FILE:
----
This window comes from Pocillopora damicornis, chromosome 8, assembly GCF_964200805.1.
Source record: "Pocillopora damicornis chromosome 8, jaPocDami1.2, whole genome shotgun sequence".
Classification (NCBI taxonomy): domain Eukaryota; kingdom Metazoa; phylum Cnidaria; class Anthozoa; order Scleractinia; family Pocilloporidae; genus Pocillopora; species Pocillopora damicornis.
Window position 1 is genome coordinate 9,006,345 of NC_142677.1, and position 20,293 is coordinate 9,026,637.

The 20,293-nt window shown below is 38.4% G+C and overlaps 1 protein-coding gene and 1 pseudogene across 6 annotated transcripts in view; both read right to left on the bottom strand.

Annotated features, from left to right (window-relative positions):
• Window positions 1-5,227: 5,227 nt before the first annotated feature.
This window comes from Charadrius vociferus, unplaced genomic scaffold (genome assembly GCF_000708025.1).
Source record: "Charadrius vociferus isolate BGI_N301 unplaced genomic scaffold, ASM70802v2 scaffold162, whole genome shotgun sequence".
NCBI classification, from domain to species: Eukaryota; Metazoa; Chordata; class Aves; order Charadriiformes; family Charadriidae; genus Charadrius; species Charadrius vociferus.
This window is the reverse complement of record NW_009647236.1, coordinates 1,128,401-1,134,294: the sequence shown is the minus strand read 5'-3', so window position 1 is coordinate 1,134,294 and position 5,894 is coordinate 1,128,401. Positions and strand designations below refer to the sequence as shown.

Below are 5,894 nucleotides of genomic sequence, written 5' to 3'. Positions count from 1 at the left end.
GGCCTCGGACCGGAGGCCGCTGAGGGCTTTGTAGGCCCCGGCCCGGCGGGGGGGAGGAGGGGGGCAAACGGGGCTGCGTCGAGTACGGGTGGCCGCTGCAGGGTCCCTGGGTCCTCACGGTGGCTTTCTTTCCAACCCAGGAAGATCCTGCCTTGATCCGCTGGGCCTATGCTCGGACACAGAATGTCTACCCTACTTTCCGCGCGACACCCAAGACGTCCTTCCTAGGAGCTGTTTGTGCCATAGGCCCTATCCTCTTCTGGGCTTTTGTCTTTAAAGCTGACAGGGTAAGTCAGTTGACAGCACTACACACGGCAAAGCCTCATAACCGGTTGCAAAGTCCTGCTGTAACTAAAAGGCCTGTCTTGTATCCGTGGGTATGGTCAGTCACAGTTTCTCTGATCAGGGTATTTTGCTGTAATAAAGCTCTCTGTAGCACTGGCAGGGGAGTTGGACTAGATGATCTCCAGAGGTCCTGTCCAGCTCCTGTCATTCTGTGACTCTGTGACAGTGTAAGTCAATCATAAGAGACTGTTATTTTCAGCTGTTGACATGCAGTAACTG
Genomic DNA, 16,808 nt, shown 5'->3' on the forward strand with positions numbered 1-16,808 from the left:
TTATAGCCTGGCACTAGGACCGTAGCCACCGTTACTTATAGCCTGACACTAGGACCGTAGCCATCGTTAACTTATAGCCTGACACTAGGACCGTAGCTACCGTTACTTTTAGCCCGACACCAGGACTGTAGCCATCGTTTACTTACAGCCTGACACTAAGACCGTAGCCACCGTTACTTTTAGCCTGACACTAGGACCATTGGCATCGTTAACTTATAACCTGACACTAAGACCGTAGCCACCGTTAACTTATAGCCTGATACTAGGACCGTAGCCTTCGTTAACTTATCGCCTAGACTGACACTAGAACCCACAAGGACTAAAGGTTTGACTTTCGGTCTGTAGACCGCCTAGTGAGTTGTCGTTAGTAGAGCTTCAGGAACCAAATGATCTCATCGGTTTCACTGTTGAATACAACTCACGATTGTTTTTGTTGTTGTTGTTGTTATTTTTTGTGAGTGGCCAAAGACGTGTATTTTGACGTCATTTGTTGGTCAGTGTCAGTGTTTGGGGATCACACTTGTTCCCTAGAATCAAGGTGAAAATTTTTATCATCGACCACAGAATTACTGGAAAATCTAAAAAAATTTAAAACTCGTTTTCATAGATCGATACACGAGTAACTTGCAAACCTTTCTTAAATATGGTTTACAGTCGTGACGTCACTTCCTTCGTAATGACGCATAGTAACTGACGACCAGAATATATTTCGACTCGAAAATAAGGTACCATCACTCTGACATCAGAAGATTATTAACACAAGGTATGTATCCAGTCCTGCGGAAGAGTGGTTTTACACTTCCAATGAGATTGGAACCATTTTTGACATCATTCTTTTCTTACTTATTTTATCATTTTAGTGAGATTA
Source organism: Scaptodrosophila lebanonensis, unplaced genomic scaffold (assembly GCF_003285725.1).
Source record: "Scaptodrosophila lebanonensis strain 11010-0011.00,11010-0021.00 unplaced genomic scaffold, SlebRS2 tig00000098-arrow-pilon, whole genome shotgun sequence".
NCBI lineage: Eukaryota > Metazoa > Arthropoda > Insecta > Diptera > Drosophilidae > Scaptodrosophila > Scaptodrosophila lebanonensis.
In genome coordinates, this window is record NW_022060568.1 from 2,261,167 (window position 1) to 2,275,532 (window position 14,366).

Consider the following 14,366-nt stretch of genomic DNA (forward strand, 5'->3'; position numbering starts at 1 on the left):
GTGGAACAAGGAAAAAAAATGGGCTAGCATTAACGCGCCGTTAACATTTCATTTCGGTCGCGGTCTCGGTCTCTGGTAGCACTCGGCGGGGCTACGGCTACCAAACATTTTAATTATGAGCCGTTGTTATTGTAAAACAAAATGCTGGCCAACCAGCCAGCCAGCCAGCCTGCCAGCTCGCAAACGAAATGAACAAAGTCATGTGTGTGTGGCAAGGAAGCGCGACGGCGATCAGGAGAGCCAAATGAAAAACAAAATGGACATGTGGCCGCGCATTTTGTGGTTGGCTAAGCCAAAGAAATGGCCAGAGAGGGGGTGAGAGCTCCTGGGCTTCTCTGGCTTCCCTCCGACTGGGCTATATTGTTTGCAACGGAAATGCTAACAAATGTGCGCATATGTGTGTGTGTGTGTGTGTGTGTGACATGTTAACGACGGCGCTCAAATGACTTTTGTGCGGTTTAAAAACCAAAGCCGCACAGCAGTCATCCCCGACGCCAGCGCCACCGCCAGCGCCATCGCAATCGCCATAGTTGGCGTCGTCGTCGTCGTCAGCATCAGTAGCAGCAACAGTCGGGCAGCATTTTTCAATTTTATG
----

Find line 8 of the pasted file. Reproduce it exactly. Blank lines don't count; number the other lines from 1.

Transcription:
This window comes from Charadrius vociferus, unplaced genomic scaffold (genome assembly GCF_000708025.1).